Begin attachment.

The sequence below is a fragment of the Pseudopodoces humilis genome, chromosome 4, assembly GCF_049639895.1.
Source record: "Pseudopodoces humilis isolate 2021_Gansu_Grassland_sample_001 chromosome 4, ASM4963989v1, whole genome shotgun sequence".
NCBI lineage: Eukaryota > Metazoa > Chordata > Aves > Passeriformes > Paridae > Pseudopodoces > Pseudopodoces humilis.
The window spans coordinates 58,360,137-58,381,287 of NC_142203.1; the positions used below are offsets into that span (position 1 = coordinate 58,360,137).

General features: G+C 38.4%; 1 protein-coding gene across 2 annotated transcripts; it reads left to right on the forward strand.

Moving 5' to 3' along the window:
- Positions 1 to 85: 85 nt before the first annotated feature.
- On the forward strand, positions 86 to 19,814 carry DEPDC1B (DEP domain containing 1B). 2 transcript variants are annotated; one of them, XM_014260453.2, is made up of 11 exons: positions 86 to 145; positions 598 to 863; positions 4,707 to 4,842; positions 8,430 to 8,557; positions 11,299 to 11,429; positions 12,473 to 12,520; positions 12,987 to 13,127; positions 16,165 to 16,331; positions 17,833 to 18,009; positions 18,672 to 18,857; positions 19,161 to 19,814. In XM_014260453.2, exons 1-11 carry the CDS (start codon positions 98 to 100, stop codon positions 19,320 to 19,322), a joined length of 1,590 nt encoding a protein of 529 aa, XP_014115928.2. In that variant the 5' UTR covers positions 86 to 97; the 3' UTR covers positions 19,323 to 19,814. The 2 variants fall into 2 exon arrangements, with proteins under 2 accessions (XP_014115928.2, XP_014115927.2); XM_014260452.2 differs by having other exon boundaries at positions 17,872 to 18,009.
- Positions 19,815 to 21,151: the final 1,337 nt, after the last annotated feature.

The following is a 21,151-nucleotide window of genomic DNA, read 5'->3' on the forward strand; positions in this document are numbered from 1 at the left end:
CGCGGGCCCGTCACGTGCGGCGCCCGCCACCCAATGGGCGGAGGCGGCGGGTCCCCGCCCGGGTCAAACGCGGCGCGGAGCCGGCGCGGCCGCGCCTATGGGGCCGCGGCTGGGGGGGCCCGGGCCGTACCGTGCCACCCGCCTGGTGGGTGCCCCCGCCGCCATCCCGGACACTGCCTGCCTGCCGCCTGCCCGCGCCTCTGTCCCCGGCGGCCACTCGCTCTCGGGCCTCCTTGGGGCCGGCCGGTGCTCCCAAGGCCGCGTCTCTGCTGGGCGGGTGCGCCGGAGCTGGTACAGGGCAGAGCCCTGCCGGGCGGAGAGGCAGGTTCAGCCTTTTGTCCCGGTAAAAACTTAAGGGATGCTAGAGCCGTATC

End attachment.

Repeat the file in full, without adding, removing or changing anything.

The sequence below is a fragment of the Pseudopodoces humilis genome, chromosome 4, assembly GCF_049639895.1.
Source record: "Pseudopodoces humilis isolate 2021_Gansu_Grassland_sample_001 chromosome 4, ASM4963989v1, whole genome shotgun sequence".
NCBI lineage: Eukaryota > Metazoa > Chordata > Aves > Passeriformes > Paridae > Pseudopodoces > Pseudopodoces humilis.
The window spans coordinates 58,360,137-58,381,287 of NC_142203.1; the positions used below are offsets into that span (position 1 = coordinate 58,360,137).

General features: G+C 38.4%; 1 protein-coding gene across 2 annotated transcripts; it reads left to right on the forward strand.

Moving 5' to 3' along the window:
- Positions 1 to 85: 85 nt before the first annotated feature.
- On the forward strand, positions 86 to 19,814 carry DEPDC1B (DEP domain containing 1B). 2 transcript variants are annotated; one of them, XM_014260453.2, is made up of 11 exons: positions 86 to 145; positions 598 to 863; positions 4,707 to 4,842; positions 8,430 to 8,557; positions 11,299 to 11,429; positions 12,473 to 12,520; positions 12,987 to 13,127; positions 16,165 to 16,331; positions 17,833 to 18,009; positions 18,672 to 18,857; positions 19,161 to 19,814. In XM_014260453.2, exons 1-11 carry the CDS (start codon positions 98 to 100, stop codon positions 19,320 to 19,322), a joined length of 1,590 nt encoding a protein of 529 aa, XP_014115928.2. In that variant the 5' UTR covers positions 86 to 97; the 3' UTR covers positions 19,323 to 19,814. The 2 variants fall into 2 exon arrangements, with proteins under 2 accessions (XP_014115928.2, XP_014115927.2); XM_014260452.2 differs by having other exon boundaries at positions 17,872 to 18,009.
- Positions 19,815 to 21,151: the final 1,337 nt, after the last annotated feature.

The following is a 21,151-nucleotide window of genomic DNA, read 5'->3' on the forward strand; positions in this document are numbered from 1 at the left end:
CGCGGGCCCGTCACGTGCGGCGCCCGCCACCCAATGGGCGGAGGCGGCGGGTCCCCGCCCGGGTCAAACGCGGCGCGGAGCCGGCGCGGCCGCGCCTATGGGGCCGCGGCTGGGGGGGCCCGGGCCGTACCGTGCCACCCGCCTGGTGGGTGCCCCCGCCGCCATCCCGGACACTGCCTGCCTGCCGCCTGCCCGCGCCTCTGTCCCCGGCGGCCACTCGCTCTCGGGCCTCCTTGGGGCCGGCCGGTGCTCCCAAGGCCGCGTCTCTGCTGGGCGGGTGCGCCGGAGCTGGTACAGGGCAGAGCCCTGCCGGGCGGAGAGGCAGGTTCAGCCTTTTGTCCCGGTAAAAACTTAAGGGATGCTAGAGCCGTATC